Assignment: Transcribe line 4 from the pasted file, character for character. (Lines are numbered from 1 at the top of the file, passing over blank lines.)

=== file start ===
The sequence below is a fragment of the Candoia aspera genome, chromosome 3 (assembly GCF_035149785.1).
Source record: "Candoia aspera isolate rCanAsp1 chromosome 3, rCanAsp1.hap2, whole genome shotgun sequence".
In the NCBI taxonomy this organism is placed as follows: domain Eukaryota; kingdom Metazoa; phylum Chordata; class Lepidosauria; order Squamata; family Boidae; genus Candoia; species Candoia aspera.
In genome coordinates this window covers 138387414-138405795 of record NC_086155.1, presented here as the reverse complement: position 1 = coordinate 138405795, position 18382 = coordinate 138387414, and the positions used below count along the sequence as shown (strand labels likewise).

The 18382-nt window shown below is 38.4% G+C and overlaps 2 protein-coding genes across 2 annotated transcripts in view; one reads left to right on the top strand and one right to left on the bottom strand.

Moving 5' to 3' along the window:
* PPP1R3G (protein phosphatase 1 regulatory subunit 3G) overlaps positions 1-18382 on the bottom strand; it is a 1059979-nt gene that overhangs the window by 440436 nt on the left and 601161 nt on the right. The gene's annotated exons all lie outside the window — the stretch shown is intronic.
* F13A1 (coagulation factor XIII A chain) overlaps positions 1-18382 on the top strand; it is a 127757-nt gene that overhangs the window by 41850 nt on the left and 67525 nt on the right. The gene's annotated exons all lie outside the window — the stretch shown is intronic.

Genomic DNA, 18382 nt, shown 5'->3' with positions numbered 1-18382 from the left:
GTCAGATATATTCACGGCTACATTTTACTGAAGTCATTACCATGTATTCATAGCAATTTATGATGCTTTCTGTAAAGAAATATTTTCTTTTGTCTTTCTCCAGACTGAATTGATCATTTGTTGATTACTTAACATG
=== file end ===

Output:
In genome coordinates this window covers 138387414-138405795 of record NC_086155.1, presented here as the reverse complement: position 1 = coordinate 138405795, position 18382 = coordinate 138387414, and the positions used below count along the sequence as shown (strand labels likewise).